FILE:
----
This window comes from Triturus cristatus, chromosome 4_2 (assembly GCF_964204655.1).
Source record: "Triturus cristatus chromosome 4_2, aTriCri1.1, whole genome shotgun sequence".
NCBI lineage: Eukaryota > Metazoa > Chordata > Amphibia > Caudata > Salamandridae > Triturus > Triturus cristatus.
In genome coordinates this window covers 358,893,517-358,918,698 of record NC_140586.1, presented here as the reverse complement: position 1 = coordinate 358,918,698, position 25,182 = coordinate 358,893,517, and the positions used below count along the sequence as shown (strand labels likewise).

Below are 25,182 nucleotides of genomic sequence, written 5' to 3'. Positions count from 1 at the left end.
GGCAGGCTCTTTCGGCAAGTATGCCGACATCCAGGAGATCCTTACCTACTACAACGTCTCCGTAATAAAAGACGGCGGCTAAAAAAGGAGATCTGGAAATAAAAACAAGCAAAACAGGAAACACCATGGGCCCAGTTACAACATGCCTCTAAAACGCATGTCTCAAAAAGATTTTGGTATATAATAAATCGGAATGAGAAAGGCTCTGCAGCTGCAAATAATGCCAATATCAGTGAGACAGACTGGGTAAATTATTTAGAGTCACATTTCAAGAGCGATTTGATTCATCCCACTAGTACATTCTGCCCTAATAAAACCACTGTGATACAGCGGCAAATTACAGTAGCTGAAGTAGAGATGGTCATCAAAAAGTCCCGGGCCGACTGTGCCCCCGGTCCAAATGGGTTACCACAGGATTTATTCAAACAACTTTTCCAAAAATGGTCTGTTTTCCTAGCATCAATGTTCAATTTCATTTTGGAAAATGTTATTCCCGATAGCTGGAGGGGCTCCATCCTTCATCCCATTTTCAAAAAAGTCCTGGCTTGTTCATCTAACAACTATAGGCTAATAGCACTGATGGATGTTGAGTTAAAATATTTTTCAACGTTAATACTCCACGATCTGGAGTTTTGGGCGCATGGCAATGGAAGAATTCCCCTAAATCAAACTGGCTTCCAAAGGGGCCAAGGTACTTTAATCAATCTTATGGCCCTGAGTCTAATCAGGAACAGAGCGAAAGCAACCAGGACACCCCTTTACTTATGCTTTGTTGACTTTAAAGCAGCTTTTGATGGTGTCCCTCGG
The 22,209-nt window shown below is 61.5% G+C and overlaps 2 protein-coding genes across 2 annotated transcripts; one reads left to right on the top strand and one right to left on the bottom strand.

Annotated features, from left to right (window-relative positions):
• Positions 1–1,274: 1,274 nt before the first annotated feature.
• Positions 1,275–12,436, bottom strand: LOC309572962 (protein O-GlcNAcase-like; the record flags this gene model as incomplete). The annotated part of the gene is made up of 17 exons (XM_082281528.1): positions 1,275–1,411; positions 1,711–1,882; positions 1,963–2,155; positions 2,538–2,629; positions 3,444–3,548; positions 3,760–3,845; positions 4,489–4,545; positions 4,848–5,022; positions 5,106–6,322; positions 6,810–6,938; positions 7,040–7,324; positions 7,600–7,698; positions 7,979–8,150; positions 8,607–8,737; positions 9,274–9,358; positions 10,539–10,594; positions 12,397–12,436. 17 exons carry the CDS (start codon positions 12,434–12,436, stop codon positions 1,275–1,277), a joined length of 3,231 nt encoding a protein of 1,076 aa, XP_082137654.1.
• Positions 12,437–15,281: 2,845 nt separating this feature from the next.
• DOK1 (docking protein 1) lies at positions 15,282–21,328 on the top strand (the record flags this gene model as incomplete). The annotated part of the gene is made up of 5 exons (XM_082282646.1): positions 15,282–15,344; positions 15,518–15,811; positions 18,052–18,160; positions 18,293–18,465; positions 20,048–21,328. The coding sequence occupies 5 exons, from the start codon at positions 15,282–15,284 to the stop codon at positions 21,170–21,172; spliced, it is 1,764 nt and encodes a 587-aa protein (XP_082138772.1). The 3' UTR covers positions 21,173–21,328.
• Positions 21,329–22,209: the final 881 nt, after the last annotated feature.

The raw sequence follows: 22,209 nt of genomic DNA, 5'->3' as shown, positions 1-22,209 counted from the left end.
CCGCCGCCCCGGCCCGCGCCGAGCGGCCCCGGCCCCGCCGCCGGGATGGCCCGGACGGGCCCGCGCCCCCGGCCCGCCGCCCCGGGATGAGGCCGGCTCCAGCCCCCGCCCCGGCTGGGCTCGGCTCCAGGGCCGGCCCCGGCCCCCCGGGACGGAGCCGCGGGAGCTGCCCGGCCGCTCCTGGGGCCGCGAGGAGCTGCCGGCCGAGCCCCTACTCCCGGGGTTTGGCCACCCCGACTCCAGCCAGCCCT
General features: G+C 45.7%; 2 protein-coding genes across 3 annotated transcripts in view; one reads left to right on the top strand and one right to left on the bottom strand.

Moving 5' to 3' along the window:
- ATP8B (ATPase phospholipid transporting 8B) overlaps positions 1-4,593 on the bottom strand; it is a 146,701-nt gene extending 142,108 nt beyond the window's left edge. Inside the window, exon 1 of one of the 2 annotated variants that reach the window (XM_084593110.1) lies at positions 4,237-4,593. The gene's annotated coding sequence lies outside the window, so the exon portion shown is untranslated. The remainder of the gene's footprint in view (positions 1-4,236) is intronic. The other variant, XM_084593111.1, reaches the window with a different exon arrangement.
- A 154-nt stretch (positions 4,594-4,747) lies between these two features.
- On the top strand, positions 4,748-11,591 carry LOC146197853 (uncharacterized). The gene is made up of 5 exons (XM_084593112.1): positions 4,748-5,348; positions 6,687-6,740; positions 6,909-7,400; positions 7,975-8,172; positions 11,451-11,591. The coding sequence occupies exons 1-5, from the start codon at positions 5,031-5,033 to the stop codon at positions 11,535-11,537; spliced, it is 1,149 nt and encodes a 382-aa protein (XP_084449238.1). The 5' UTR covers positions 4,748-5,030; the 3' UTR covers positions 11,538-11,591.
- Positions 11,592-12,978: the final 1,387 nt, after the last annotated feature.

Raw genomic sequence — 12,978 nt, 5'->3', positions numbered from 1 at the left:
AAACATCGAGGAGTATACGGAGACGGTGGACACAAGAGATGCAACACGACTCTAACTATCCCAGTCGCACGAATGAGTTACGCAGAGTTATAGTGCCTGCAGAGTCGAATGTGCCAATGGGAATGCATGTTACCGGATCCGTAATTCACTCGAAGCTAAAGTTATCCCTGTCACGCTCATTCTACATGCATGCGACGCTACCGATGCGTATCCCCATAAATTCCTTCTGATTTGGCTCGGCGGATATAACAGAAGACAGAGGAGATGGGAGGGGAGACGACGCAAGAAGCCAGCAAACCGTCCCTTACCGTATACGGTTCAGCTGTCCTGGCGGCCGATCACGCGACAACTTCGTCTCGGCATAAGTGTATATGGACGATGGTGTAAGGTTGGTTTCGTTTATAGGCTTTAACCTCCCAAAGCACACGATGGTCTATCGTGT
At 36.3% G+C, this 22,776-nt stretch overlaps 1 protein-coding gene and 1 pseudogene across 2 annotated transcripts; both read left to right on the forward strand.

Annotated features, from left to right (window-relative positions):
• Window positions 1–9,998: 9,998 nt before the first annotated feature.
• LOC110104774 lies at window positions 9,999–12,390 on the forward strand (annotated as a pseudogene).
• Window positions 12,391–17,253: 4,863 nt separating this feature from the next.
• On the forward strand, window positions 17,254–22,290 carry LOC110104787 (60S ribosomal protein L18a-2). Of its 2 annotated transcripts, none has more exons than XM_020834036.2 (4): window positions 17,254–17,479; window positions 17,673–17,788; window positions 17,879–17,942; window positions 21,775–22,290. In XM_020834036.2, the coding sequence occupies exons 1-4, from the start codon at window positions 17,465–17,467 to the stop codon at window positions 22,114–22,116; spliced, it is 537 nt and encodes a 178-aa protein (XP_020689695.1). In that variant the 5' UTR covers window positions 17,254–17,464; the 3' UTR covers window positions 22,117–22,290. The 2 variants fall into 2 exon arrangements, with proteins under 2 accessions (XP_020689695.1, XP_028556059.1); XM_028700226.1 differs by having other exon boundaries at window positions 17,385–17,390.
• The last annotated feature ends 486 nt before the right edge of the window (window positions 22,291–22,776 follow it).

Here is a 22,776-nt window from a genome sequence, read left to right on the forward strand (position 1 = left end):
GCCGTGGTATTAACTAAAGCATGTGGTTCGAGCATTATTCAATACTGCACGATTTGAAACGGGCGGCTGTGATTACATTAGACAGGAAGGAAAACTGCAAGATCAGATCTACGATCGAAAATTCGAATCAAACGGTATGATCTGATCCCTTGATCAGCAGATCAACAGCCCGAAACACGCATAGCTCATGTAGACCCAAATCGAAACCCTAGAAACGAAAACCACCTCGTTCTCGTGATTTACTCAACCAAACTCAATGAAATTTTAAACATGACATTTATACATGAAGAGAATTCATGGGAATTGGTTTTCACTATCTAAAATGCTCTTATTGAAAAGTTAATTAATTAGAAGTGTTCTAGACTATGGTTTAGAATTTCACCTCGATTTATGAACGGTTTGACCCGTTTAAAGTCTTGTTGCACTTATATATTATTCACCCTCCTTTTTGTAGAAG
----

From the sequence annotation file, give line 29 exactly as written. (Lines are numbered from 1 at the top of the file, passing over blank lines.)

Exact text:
• On the forward strand, window positions 17,254–22,290 carry LOC110104787 (60S ribosomal protein L18a-2). Of its 2 annotated transcripts, none has more exons than XM_020834036.2 (4): window positions 17,254–17,479; window positions 17,673–17,788; window positions 17,879–17,942; window positions 21,775–22,290. In XM_020834036.2, the coding sequence occupies exons 1-4, from the start codon at window positions 17,465–17,467 to the stop codon at window positions 22,114–22,116; spliced, it is 537 nt and encodes a 178-aa protein (XP_020689695.1). In that variant the 5' UTR covers window positions 17,254–17,464; the 3' UTR covers window positions 22,117–22,290. The 2 variants fall into 2 exon arrangements, with proteins under 2 accessions (XP_020689695.1, XP_028556059.1); XM_028700226.1 differs by having other exon boundaries at window positions 17,385–17,390.